''At long last!'' she sighed as she held the Oscar. The award sustained her career, and she went on to such films as ''The Bishop's Wife,'' ''Come to the Stable,'' ''Mother Was a Freshman'' and ''Because of You''. Her last feature came in 1953 with ''It Happens Every Thursday.''
''Pictures were great, but there was no real communication with the audience,'' she said in a 1966 interview. ''The other aspects of being a movie star I can't knock: the fame, the grand houses, the glamour, the money, friends.''
The actress also contributed to Roman Catholic charities, including a home for unwed mothers and a children's foundation. She insisted on propriety on her movie sets, and even enforced a kitty for her charities, to which set workers contributed a coin every time they swore. Legend has it that on ''Rachel and the Stranger,'' the irreverent Mitchum loosed a spate of profanity and dropped $5 into the kitty.
Young's daughter Judy Lewis, adopted in the mid-'30s, claims Young hid one lapse from traditional morality. In a 1994 book, ''Uncommon Knowledge,'' Lewis claimed she was the result of an affair between a married Gable and Young. According to Lewis, Young had her baby in secret in late 1935, then eventually ''adopted'' the child when she was 2.
A spokesman denied it, and in a 1995 New York Times interview, Young refused to discuss the story, calling it a ''rumor of a bygone time,'' and adding, ''I have made peace with my daughter.''
She was born Gretchen Young on Jan. 6, 1913, in Salt Lake City, where her father was a railroad auditor. She had a younger brother, Jack, and two older sisters, Polly Ann and Elizabeth, who had her own movie career as Sally Blane.
When Young was 3, her father abandoned the family. Her mother moved the children to Los Angeles and opened a boarding house. She later married and had a fourth daughter, Georgiana.
An uncle in the movie business found work for the girls as extras, and Young started when she was 5. Eight years later, director Mervyn Leroy called the Young house with a role for Polly Ann in ''Naughty but Nice.'' ''Polly Ann isn't here; will I do?'' Young inquired. She made her acting debut in the comedy, and the star, Colleen Moore, changed the 13-year-old's name to Loretta.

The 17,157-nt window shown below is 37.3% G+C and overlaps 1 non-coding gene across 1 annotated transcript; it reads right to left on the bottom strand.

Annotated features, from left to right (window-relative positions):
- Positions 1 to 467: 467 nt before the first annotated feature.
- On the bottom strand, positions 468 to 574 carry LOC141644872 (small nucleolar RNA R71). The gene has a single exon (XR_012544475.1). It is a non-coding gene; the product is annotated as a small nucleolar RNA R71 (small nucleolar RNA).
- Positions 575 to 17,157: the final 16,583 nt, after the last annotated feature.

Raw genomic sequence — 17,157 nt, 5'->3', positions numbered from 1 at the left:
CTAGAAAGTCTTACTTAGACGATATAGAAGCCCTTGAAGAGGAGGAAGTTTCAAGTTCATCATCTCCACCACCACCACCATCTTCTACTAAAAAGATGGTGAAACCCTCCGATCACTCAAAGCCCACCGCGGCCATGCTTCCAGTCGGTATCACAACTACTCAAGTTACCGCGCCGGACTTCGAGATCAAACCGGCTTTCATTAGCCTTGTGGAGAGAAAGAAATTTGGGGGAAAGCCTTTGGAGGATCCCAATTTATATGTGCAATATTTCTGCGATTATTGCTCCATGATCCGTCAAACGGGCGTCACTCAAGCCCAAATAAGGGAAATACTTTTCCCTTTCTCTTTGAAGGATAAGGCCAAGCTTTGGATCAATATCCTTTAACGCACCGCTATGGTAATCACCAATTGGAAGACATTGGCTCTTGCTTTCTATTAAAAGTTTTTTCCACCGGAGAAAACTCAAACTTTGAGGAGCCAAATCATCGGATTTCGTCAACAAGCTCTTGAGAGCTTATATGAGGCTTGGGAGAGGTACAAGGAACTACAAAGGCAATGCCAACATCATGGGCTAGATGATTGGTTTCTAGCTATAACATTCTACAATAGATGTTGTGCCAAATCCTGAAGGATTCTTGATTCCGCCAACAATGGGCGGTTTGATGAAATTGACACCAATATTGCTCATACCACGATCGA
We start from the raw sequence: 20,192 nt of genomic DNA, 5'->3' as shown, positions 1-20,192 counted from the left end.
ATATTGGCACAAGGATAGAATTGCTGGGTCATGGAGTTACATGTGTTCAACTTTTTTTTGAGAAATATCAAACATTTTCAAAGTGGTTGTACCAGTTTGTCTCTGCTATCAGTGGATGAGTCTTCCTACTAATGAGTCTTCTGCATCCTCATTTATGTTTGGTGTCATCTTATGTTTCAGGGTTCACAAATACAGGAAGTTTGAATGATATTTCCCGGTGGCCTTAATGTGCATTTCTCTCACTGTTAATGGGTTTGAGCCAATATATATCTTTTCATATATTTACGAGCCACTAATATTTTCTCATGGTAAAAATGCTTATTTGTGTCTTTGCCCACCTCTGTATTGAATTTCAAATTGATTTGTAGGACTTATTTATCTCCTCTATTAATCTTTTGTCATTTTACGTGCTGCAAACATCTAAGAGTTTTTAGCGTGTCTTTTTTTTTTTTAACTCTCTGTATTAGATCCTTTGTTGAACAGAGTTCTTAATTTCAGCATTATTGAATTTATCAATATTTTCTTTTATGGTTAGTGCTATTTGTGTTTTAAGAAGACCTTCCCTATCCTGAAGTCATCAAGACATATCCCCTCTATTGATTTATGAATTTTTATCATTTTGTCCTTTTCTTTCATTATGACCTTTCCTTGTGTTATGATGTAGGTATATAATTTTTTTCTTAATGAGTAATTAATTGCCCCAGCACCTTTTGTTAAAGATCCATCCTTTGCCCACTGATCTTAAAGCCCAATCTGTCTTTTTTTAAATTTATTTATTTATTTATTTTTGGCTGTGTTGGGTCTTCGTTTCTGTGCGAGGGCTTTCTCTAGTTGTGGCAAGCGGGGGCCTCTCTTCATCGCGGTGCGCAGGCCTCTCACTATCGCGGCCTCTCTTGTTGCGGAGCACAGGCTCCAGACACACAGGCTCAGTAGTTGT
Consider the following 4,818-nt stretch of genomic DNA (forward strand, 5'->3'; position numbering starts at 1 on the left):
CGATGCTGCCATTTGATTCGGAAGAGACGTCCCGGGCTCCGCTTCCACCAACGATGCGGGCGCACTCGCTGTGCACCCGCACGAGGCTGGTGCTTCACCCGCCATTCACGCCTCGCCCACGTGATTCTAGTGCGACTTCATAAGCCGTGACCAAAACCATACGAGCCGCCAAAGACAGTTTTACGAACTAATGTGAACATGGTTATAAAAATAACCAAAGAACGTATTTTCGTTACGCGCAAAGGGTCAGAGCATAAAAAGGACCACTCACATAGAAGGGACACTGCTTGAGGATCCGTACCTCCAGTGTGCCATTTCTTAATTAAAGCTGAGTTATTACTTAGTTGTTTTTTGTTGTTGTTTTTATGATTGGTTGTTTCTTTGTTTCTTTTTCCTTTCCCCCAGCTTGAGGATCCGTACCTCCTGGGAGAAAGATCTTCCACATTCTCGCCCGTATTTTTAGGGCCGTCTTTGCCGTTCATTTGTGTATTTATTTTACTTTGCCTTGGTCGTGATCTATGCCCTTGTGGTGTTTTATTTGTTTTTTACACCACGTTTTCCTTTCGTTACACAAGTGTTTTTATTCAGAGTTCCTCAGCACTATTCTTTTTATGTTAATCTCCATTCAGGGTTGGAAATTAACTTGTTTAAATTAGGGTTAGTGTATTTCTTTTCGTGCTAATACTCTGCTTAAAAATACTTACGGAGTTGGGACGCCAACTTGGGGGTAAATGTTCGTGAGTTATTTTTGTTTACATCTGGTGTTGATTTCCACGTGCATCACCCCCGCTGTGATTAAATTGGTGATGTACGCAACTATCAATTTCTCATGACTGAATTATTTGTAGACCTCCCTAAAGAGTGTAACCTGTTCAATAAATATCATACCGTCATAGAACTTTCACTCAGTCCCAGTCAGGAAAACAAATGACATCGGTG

Throughout her career and afterward, she always appeared the movie queen, with perfect coiffure and makeup, dressed in the latest fashion, upbeat in her view of life.
After the end of her TV series, she pursued the things denied her during the hectic years in the studios.
''I decided the whole world was a soundstage, and I wanted to see it,'' she told a reporter in 1986. ''I traveled for two years. When I came back, I wasn't anxious to return to work, and I didn't need to financially. Suddenly the years slipped by. I was living my life. It was quiet when I wanted it quiet and exciting when I wanted it exciting.''
Except for ''Christmas Eve'' in 1986, she stayed out of the limelight, pursuing her charities and spending time with her family.
In 1940, she married broadcast executive Thomas Lewis, and they had two sons, Christopher and Peter. The couple divorced in 1969.
In August 1993, Young surprised her friends by marrying fashion designer Jean Louis. She was 80; he was 85.
She told Daily Variety: ''We've known each other for so long. And when something is right, it just slips into place.''
Jean Louis died in April 1997.
Funeral arrangements for Young were incomplete. She is survived by her sister and three children.